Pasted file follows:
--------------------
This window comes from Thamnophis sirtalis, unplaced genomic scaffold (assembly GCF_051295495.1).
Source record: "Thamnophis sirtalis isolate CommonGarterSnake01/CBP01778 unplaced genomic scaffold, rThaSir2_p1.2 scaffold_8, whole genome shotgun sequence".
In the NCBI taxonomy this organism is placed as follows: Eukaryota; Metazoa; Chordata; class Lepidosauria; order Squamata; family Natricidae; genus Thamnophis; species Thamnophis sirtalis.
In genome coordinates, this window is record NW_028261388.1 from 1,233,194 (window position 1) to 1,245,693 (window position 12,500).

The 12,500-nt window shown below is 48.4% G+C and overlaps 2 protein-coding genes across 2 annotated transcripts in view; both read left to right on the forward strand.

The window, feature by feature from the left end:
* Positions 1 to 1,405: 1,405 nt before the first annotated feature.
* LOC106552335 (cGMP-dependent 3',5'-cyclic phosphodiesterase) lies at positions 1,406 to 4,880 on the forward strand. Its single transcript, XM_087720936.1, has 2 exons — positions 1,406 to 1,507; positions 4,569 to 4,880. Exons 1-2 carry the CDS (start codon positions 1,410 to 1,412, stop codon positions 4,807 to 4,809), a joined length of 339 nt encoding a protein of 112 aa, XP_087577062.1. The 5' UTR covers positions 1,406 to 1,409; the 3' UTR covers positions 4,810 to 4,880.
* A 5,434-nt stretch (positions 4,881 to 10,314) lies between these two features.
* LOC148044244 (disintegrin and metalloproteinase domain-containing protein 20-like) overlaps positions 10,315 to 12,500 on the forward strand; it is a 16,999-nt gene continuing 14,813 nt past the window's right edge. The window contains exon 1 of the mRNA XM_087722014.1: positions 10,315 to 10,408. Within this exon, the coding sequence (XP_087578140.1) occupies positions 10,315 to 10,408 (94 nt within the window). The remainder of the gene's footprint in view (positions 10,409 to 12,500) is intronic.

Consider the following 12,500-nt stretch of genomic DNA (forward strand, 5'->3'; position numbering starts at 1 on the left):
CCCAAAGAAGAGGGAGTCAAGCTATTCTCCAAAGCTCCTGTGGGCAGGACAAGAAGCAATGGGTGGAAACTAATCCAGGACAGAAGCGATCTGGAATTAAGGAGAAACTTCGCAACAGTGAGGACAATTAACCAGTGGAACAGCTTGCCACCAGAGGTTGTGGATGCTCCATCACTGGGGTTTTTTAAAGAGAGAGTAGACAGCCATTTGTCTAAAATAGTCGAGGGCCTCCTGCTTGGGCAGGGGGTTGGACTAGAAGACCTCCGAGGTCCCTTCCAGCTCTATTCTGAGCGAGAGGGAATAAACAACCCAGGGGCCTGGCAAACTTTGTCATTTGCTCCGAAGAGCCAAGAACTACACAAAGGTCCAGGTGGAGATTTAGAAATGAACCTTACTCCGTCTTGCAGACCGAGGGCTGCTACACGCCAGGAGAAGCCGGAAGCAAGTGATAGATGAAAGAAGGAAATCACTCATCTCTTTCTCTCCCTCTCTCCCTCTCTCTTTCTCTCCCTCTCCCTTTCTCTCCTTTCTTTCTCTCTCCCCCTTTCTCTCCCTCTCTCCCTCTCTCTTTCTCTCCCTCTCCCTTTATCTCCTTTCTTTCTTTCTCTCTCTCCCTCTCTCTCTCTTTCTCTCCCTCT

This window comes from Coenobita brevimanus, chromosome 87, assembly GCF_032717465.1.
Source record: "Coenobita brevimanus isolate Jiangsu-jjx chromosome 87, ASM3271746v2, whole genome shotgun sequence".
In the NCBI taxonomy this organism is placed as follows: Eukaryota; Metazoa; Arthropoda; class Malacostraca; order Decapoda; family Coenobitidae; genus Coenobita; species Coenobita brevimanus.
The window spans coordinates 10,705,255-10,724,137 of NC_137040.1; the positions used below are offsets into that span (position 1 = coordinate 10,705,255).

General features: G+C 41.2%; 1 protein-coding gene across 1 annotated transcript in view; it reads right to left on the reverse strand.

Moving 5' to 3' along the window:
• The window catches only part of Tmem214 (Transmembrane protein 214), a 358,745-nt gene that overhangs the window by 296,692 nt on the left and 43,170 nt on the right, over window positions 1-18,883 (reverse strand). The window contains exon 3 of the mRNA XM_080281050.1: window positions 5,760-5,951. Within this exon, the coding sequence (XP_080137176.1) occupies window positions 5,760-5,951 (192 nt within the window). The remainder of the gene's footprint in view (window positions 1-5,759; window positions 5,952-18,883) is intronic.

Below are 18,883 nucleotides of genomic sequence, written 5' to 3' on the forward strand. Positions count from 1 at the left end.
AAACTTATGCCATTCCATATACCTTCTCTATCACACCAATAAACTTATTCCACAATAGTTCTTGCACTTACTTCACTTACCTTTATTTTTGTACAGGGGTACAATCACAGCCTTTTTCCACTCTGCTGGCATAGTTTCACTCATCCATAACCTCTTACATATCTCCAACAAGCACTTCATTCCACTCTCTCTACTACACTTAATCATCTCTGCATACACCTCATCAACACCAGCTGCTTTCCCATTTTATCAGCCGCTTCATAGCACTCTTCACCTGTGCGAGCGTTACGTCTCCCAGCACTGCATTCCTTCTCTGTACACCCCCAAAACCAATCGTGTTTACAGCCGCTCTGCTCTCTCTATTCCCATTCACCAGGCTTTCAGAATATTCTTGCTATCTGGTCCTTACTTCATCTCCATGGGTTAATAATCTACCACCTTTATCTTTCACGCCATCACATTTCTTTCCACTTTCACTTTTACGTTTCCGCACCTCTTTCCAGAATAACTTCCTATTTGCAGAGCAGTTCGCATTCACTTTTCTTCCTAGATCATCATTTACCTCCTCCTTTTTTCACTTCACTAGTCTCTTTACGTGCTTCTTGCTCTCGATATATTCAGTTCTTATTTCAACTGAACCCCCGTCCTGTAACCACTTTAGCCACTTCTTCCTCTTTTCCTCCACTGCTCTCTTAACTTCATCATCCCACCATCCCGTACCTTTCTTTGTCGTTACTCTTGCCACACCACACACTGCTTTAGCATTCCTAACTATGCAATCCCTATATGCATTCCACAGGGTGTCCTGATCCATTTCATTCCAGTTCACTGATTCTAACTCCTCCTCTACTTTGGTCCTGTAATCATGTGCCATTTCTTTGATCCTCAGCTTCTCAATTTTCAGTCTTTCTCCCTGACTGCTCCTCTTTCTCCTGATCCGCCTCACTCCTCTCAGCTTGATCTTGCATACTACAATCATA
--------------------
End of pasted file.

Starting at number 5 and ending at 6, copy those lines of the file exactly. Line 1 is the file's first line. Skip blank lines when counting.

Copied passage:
The 12,500-nt window shown below is 48.4% G+C and overlaps 2 protein-coding genes across 2 annotated transcripts in view; both read left to right on the forward strand.

The window, feature by feature from the left end: